If the liquid sensors 124A, 124B sense liquid leaving the throughbore 104, the fan 122 is stopped. As is apparent, the level control system 40 automatically regulates the depth of the liquid ring 30 to compensate for varying proportions of liquid and gas in the mixture entering the separator 10. If the mixture includes an increase in the proportion of liquid, the depth of the liquid ring 30 increases, and the resulting increased contact between the coalescing disks 26A-26E and liquid ring 30 increases the rotational velocity of the liquid ring, thereby increasing the pressure in the liquid sensing chamber 158. That causes the conical control tip 150 of the valve stem 148 to move further away from the liquid discharge throughbore 142, which causes the rate of discharge of liquid out of the separator chamber 16 to increase, thereby decreasing the depth of the liquid ring 30 and the resulting pressure in the liquid sensing chamber 158. That in turn slows the rate of liquid discharge until the control depth is again reached.

When the liquid discharge pump 36 starts pumping after the control depth of the liquid ring 30 has been reached, the liquid being discharged from the separator chamber 16 may receive an increased flow rate out of the separator 10 as a result of the action of the discharge pump 36. Such an enhanced movement of the liquid through the first and second discharge lines would cause an effective and immediate pressure drop in the liquid ring 30 and within the liquid sensing chamber 158, thereby causing a sudden movement of the conical control tip 150 of the valve stem 148 toward the liquid discharge throughbore 142 to immediately stop or slow down the rate of liquid discharge out of the separator chamber 16. When the liquid/gas separator 10 changes from a start-up mode to a constantly running mode, such a circumstance forces the liquid control system 40 to respond primarily to changes from a stagnation pressure to a dynamic pressure of the liquid in the separation chamber 16 as the liquid first does not flow through the first and second liquid discharge lines 130, 132 and next commences to flow through the lines 130, 132 and is pumped out of the separator 10.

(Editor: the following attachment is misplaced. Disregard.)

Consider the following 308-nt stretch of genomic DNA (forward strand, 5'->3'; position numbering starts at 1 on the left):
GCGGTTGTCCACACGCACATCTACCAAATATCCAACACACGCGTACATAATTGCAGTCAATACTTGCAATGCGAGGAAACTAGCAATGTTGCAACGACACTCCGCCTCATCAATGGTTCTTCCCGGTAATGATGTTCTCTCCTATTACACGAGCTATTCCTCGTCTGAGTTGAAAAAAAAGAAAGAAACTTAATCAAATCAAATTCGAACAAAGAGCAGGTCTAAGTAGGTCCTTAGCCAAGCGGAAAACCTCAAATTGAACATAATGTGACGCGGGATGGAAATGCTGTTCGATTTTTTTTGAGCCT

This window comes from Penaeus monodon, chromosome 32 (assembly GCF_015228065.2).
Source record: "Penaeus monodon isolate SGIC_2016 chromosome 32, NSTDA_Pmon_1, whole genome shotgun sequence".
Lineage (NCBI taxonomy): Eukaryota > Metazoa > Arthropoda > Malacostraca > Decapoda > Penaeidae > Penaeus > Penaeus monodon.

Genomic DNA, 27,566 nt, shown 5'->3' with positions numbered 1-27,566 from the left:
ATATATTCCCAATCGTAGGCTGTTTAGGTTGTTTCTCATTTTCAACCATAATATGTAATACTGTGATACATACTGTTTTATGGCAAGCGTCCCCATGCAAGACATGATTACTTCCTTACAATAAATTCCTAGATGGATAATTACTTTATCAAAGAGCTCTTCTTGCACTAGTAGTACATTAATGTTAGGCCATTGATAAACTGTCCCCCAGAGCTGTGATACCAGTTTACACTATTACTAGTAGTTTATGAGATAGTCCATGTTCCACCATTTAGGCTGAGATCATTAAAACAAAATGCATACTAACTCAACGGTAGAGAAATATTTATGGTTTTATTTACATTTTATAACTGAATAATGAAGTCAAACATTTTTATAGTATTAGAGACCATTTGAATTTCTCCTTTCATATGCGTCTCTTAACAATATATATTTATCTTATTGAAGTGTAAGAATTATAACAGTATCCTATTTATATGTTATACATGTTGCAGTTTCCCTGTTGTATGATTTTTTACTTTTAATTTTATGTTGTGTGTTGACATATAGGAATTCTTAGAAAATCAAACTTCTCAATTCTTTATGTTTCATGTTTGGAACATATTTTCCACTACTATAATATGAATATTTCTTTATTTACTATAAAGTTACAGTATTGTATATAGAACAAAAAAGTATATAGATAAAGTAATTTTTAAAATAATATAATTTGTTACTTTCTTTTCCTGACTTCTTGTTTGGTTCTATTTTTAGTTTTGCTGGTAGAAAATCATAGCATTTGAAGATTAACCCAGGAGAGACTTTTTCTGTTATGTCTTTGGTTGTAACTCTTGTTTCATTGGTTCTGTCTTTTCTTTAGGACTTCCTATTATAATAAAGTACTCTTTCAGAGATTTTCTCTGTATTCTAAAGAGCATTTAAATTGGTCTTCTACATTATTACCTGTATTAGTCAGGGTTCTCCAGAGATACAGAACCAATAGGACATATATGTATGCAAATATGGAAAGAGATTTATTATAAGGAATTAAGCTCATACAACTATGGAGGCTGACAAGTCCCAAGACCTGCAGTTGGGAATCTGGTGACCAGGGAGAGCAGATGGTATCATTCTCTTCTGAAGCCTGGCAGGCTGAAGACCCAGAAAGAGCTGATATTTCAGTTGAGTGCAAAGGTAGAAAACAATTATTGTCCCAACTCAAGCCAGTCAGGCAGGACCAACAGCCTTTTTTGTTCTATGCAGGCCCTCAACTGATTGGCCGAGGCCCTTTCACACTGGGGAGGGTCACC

To compensate for such a circumstance, a preferred embodiment of the liquid/gas separator 10 includes a sensing differential maintenance means for maintaining a pressure differential between the pressure of the liquid ring 30 adjacent the liquid discharge port 126 and the pressure of the liquid within the sensing chamber 158. The sensing differential maintenance means includes the liquid discharge port 126 being positioned tangentially to the rotational flow of the liquid ring and the at least one liquid sensing port 186A-186D being positioned perpendicular to the rotational flow of the liquid ring, as seen in FIGS. 1 and 2. By the phrase "positioned tangentially to the rotational flow of the liquid ring", it is meant that the liquid discharge port 126 is positioned so that the rotational force acting on the liquid in the liquid ring 30 forces the liquid in a direction approximately parallel to a flow direction axis of flow of liquid through the liquid discharge port 126. By the phrase "being positioned perpendicular to the rotational flow of the liquid ring", it is meant that the at least one liquid sensing port 186A-186D is positioned so that the rotational force acting on the liquid in the liquid ring 30 forces the liquid in a direction approximately perpendicular to a flow direction axis of flow of liquid through the at least one liquid sensing port 186A-186D.